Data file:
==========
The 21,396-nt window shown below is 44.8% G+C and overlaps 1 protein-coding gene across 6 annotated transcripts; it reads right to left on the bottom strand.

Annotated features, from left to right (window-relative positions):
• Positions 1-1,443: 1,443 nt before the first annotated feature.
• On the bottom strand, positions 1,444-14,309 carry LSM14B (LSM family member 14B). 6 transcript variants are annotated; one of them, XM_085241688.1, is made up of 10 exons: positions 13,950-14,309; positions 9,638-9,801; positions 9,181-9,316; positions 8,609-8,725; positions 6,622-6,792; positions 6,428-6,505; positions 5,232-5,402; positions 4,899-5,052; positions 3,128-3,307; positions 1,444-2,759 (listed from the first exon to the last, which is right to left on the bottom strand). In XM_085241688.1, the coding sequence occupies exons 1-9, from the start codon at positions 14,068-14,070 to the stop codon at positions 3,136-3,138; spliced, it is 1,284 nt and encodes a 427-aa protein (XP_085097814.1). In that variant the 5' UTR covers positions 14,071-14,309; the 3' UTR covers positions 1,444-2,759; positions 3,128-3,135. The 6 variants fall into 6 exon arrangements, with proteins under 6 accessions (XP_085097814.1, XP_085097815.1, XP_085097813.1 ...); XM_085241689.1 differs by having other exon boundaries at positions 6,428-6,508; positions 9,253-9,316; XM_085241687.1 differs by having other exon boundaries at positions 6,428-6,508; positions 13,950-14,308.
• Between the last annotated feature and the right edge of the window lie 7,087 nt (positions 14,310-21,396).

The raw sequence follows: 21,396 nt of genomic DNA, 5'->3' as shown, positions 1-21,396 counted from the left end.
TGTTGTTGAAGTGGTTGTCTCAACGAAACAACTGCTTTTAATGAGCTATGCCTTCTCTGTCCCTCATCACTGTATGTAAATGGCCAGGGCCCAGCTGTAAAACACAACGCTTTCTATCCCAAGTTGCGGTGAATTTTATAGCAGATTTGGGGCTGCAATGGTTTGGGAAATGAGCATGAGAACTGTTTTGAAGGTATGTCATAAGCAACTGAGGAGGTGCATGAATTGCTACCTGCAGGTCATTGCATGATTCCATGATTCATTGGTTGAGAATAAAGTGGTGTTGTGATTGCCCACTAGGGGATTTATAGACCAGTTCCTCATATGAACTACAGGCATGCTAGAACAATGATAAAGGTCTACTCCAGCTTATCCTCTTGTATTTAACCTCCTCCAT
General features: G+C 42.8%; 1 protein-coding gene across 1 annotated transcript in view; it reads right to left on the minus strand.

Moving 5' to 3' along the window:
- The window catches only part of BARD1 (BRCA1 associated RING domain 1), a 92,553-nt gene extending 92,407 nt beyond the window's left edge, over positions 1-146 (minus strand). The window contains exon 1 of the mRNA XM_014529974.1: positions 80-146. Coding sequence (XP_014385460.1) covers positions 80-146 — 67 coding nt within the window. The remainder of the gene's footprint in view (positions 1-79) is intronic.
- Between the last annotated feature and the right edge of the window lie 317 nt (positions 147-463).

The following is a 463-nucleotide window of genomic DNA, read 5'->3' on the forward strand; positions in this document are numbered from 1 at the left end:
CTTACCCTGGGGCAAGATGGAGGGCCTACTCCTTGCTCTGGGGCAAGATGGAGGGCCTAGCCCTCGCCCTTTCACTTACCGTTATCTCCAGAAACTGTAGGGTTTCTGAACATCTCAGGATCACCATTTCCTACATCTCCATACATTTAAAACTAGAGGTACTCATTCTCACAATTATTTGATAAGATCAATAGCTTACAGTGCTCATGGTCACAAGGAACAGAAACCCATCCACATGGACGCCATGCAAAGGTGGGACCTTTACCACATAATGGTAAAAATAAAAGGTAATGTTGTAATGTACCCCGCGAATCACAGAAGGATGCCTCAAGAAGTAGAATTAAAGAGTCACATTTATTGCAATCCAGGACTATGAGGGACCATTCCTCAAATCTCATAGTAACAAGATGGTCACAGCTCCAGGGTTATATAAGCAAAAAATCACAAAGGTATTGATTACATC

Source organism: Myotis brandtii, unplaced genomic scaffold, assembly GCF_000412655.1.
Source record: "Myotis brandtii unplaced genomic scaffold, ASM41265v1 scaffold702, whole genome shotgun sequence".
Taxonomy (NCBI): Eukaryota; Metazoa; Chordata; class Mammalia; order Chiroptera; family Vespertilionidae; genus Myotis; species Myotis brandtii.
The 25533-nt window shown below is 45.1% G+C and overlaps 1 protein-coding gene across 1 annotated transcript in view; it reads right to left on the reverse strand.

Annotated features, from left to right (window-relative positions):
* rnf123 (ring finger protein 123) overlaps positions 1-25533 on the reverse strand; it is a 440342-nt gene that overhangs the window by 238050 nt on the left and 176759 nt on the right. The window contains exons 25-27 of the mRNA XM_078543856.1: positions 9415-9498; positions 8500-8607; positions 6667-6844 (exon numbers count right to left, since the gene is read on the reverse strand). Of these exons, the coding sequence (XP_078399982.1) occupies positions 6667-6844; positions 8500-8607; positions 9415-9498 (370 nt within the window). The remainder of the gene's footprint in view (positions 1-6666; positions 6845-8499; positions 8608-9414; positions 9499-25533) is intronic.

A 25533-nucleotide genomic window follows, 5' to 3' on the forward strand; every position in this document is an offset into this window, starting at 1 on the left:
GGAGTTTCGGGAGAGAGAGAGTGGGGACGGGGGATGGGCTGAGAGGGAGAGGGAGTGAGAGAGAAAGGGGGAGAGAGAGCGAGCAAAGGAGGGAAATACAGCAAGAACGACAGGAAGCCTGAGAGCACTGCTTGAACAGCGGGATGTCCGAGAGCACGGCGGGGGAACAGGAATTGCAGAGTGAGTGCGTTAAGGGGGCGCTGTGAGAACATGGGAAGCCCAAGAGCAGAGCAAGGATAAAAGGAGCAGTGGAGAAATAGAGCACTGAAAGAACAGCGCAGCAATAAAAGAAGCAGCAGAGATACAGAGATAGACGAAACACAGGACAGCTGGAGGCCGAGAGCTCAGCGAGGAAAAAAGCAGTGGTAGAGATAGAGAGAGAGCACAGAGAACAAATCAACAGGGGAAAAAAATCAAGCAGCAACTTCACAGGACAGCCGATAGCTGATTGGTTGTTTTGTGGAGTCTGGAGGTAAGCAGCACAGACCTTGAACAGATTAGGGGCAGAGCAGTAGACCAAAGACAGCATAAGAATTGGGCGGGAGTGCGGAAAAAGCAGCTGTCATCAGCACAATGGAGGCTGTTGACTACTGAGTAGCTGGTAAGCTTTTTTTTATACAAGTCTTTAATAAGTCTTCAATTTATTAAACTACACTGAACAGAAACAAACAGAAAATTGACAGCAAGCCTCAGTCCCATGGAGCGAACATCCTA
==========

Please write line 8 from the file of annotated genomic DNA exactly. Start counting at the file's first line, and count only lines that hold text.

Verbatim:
General features: G+C 42.8%; 1 protein-coding gene across 1 annotated transcript in view; it reads right to left on the minus strand.